Technique 1: The Chapman

Games conferences are sordid drunken affairs and you can be assured that your mark will be drinking somewhere prior to his meetings the following day. Sadly, he is an industry big-wig and you are most definitely not on The List.

A glimmer of hope emerges though as you see a fellow developer striding confidently toward the bouncer. Stop the developer (The Chapman) and reveal to him The Plan, which is thus…

He goes forward shows his pass to the guard and befriends him with talk of “beer” or “the game” or “being stabbed” or some other topic of interest to the average bouncer. It is crucial that during this exchange the security guard sees Chapman’s pass.

Chapman then returns to you and says loudly, “she’s not coming let’s just go in” whilst surreptitiously passing his pass to you. You then both approach the guard, Chapman is known and therefore admitted and you march in on his pass.

How To Start Your Own Games Studio, Pt 4
Getting in to some events can be a pain...

Once in, go and befriend The Mark, but don't talk about business – just give him a warm glow to entice him and set him up for when he comes and sees you tomorrow. The Chapman.

Technique 2: The Mute

This is derived from an old journalist trick based on the psychological phenomenon that most people (especially when under pressure) hate silence and like to fill it with words. (That’s a trade secret! – Ed)

I’ve actually fallen for this trick myself and before I was taught The Mute and I once ended up giving the whole company away together with all our games for the next ten years in order to avoid the uncomfortable silence which my skilled adversary had orchestrated.

The Mute is a simple technique; when The Mark makes an offer which is too low, or refuses to concede or asks for that which is too much you look him straight in the eye, and say nothing. After a while you can reach for a glass of water or pretend to make a few notes, but you must remain absolutely silent. After a period of about a minute The Mark will almost always crack and bend to your steely will.

Remember that once a tide of offerings or concessions is flowing it must never be dammed – stay silent and reap the rewards. Although this is a powerful technique it must not be overused and you must always be aware of dreaded MuteLock. In this situation The Mark is also an accomplished Muter and you can find your self trapped for days in a silent battle of wills waiting for a crack in the armour and the first concessionary word to be spoken. The Mute.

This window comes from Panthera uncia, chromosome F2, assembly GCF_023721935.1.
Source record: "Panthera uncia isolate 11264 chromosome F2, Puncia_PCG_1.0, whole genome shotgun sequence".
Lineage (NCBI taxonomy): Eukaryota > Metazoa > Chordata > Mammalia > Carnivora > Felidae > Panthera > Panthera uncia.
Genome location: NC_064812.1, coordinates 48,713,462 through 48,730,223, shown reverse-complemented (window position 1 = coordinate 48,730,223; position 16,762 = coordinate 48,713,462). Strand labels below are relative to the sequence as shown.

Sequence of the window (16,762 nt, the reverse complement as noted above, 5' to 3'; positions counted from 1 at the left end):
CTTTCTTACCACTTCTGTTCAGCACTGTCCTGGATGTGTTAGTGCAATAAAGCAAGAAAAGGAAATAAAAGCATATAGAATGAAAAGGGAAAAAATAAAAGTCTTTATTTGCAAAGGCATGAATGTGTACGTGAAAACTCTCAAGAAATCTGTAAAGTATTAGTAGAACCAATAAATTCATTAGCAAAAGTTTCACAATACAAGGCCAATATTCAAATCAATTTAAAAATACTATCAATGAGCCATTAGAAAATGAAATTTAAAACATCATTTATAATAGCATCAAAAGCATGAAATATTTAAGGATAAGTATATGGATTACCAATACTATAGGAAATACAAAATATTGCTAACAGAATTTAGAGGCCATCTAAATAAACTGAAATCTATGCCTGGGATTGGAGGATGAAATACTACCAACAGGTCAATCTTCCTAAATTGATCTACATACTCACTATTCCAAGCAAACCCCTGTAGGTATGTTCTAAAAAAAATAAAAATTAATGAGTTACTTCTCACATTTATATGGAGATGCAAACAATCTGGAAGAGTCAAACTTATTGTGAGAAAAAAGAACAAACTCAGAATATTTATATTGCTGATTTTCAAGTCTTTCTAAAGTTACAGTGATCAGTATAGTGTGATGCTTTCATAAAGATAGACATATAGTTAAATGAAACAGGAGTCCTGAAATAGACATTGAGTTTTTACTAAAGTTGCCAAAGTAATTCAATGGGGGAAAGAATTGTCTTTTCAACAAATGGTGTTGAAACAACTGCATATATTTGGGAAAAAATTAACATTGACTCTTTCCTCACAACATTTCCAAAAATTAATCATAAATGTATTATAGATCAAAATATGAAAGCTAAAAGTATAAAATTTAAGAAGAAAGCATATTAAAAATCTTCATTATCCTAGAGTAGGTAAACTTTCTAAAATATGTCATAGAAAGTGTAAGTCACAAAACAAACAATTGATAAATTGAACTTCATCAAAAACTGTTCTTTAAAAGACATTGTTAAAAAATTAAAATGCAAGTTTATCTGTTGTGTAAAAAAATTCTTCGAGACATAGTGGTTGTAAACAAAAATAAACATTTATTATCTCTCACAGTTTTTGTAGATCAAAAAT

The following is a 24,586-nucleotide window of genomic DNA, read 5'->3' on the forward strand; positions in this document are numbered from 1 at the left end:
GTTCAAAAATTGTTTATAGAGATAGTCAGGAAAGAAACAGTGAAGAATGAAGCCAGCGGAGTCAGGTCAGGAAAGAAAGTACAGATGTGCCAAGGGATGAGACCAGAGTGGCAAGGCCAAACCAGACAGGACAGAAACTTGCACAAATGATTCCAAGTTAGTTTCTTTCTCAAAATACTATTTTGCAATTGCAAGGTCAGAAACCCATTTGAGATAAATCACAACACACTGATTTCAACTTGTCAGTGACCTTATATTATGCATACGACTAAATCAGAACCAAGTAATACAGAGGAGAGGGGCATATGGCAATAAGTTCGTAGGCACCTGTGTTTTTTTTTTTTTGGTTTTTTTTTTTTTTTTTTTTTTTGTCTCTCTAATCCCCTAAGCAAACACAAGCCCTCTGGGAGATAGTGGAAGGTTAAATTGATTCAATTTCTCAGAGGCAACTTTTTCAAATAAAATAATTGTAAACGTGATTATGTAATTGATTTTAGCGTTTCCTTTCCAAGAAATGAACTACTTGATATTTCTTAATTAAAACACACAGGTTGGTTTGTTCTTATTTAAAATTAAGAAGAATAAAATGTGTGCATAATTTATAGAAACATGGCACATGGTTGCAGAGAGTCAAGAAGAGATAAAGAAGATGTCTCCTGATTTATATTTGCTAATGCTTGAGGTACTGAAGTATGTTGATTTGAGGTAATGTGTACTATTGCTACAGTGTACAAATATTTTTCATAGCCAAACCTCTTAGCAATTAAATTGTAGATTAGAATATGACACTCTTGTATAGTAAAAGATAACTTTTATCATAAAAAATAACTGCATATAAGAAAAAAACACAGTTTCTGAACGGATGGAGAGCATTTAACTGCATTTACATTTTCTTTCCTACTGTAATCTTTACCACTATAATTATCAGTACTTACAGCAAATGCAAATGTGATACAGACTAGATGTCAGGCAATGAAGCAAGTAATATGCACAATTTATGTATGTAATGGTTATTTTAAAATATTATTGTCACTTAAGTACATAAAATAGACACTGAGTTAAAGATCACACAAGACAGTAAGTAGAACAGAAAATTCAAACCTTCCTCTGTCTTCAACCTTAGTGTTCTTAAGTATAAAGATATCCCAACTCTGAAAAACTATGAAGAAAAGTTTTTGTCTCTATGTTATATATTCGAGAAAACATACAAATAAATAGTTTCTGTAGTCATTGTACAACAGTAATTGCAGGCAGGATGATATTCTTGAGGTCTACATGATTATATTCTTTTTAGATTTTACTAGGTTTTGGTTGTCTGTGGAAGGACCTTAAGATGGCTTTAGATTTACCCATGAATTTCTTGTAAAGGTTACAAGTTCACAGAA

Technique 3: The Vocab

Many vocations have a specialist vocabulary that is spoken fluently by the accomplished within its ranks. With the military it’s acronyms, the legal profession enjoy Latin and the medics like words twice as long as the rest of us.

How To Start Your Own Games Studio, Pt 4
...but there are perks to succeeding!

During our short period performing negotiations within the video games industry, we’ve developed a short lexicon that may be of use to you. Here are some examples.

“Why would you want to do that?” – Derisive. Used to off-balance The Mark when they have just spent ten minutes outlining their business strategy or game idea. Always have an answer to this question.

“Why would we want to do that?” – Derisive and inclusive. Used to off-balance The Mark when they have asked you to do something – however reasonable – use immediately after the request has been made.

“That doesn’t really work for us” – Escalatory. Used to extract more money from The Mark.

“Up-side” – A metaphor for profit.

“Advance on Royalty” – A request for real money, in my hand, now.

“Deductions” – A counter-attack used to reduce “Advance on Royalty” to “Royalty”.

“Acceptance and Rectification process” – Metaphor meaning you are being asked to surrender creative control.

“Le Grande Fromage” – A metaphor for The Boss.

“Flying Hamster” – Secret IV Code for the Introversion HQ.

“SKU” – A cover-word for any bullshit product.
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